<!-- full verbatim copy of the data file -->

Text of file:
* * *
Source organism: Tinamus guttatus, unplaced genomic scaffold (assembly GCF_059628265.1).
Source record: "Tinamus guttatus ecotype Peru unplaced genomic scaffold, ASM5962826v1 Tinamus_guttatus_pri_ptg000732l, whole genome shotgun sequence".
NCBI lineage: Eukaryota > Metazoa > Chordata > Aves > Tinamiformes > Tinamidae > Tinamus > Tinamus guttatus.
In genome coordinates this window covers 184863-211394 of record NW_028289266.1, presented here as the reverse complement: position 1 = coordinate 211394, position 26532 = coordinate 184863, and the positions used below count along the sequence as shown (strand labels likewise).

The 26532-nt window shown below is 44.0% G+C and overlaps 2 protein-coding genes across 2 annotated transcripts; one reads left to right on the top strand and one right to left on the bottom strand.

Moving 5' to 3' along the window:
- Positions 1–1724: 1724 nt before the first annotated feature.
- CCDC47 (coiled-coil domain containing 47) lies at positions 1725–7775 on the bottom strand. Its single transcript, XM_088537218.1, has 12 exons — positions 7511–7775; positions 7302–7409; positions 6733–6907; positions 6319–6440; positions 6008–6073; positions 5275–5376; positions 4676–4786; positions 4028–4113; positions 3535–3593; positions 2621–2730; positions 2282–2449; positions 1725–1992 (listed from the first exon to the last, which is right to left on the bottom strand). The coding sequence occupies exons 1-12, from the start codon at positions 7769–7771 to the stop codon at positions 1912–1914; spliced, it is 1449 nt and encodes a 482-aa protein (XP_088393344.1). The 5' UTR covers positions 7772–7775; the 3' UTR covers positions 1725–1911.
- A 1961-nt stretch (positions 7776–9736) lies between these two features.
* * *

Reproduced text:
Source organism: Tinamus guttatus, unplaced genomic scaffold (assembly GCF_059628265.1).
Source record: "Tinamus guttatus ecotype Peru unplaced genomic scaffold, ASM5962826v1 Tinamus_guttatus_pri_ptg000732l, whole genome shotgun sequence".
NCBI lineage: Eukaryota > Metazoa > Chordata > Aves > Tinamiformes > Tinamidae > Tinamus > Tinamus guttatus.
In genome coordinates this window covers 184863-211394 of record NW_028289266.1, presented here as the reverse complement: position 1 = coordinate 211394, position 26532 = coordinate 184863, and the positions used below count along the sequence as shown (strand labels likewise).

The 26532-nt window shown below is 44.0% G+C and overlaps 2 protein-coding genes across 2 annotated transcripts; one reads left to right on the top strand and one right to left on the bottom strand.

Moving 5' to 3' along the window:
- Positions 1–1724: 1724 nt before the first annotated feature.
- CCDC47 (coiled-coil domain containing 47) lies at positions 1725–7775 on the bottom strand. Its single transcript, XM_088537218.1, has 12 exons — positions 7511–7775; positions 7302–7409; positions 6733–6907; positions 6319–6440; positions 6008–6073; positions 5275–5376; positions 4676–4786; positions 4028–4113; positions 3535–3593; positions 2621–2730; positions 2282–2449; positions 1725–1992 (listed from the first exon to the last, which is right to left on the bottom strand). The coding sequence occupies exons 1-12, from the start codon at positions 7769–7771 to the stop codon at positions 1912–1914; spliced, it is 1449 nt and encodes a 482-aa protein (XP_088393344.1). The 5' UTR covers positions 7772–7775; the 3' UTR covers positions 1725–1911.
- A 1961-nt stretch (positions 7776–9736) lies between these two features.